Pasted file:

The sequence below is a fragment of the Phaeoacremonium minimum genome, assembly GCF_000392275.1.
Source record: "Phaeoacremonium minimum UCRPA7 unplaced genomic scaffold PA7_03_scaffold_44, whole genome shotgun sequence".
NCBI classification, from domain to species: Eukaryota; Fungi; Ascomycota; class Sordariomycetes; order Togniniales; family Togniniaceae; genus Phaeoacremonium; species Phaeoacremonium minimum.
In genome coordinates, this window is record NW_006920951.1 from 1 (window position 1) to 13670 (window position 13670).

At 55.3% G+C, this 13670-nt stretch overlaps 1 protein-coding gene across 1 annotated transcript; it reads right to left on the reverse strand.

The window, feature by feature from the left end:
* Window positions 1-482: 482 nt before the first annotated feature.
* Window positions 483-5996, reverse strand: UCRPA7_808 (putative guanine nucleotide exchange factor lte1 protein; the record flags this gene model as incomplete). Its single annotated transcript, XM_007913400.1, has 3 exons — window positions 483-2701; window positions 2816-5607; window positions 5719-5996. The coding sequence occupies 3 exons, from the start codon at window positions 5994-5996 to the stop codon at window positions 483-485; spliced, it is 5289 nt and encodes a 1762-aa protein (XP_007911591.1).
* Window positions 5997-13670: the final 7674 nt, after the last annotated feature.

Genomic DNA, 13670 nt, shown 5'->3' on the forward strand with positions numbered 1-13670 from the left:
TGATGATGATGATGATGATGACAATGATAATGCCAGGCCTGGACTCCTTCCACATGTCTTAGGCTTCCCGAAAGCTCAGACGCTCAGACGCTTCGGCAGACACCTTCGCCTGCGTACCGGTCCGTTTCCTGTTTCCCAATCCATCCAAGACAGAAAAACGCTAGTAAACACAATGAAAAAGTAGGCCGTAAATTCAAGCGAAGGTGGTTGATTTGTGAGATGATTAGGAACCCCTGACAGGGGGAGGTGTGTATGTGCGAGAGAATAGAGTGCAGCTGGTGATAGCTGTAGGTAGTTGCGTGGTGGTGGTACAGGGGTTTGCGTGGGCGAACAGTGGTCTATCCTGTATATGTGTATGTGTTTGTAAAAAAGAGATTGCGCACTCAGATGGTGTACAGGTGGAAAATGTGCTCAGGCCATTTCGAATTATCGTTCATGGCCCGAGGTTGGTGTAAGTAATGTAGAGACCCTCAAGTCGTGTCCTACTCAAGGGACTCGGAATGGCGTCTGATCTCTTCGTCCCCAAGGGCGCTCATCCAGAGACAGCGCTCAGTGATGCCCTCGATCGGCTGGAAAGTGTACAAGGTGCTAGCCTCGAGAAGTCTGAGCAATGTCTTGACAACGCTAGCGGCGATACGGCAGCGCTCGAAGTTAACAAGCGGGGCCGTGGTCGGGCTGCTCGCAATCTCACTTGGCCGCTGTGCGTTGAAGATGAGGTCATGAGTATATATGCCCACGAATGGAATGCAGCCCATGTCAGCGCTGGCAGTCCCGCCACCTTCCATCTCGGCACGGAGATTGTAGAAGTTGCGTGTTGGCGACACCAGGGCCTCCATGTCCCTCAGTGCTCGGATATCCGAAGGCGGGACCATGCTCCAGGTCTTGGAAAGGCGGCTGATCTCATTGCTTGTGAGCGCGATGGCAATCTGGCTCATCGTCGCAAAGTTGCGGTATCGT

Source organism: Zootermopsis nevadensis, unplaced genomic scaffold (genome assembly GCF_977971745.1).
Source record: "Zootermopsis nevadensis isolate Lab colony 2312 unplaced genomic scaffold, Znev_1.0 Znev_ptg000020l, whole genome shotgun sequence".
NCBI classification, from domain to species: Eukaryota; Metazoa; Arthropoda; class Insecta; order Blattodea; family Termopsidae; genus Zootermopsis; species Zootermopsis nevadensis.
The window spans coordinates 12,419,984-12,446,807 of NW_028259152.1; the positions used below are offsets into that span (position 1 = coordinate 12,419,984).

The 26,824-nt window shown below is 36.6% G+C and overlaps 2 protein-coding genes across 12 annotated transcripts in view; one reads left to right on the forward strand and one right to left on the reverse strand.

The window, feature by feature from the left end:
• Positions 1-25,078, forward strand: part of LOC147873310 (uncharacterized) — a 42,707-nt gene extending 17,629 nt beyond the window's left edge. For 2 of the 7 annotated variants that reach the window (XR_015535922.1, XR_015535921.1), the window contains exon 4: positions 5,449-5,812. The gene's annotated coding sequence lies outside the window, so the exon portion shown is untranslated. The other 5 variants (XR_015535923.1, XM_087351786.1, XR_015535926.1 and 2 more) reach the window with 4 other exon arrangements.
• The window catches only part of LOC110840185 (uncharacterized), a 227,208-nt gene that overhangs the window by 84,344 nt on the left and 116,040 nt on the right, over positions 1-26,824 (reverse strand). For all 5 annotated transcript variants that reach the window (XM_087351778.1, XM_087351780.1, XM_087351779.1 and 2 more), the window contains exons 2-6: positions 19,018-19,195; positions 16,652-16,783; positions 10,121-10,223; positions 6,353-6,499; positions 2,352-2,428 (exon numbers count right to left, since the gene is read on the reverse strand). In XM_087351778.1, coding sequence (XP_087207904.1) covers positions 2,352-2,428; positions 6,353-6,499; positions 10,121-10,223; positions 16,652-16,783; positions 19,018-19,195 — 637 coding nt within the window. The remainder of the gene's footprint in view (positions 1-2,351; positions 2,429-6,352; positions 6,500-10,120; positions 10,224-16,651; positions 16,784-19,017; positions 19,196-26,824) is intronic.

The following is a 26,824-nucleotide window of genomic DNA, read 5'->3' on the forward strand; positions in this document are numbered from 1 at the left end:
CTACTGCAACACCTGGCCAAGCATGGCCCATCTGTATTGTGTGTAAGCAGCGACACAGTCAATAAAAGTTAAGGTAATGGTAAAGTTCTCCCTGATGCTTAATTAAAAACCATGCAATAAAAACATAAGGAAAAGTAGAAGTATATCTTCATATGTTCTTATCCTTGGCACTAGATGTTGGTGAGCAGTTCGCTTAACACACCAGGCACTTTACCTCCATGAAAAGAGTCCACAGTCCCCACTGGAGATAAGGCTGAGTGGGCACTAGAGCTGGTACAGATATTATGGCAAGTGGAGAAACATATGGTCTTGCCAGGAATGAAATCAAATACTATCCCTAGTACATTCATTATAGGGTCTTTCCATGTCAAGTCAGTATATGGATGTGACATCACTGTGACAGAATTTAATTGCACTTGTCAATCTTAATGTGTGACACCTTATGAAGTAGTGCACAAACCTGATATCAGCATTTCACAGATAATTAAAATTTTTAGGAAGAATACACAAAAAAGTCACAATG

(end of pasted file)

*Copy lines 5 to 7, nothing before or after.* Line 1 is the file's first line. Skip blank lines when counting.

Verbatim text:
At 55.3% G+C, this 13670-nt stretch overlaps 1 protein-coding gene across 1 annotated transcript; it reads right to left on the reverse strand.

The window, feature by feature from the left end:
* Window positions 1-482: 482 nt before the first annotated feature.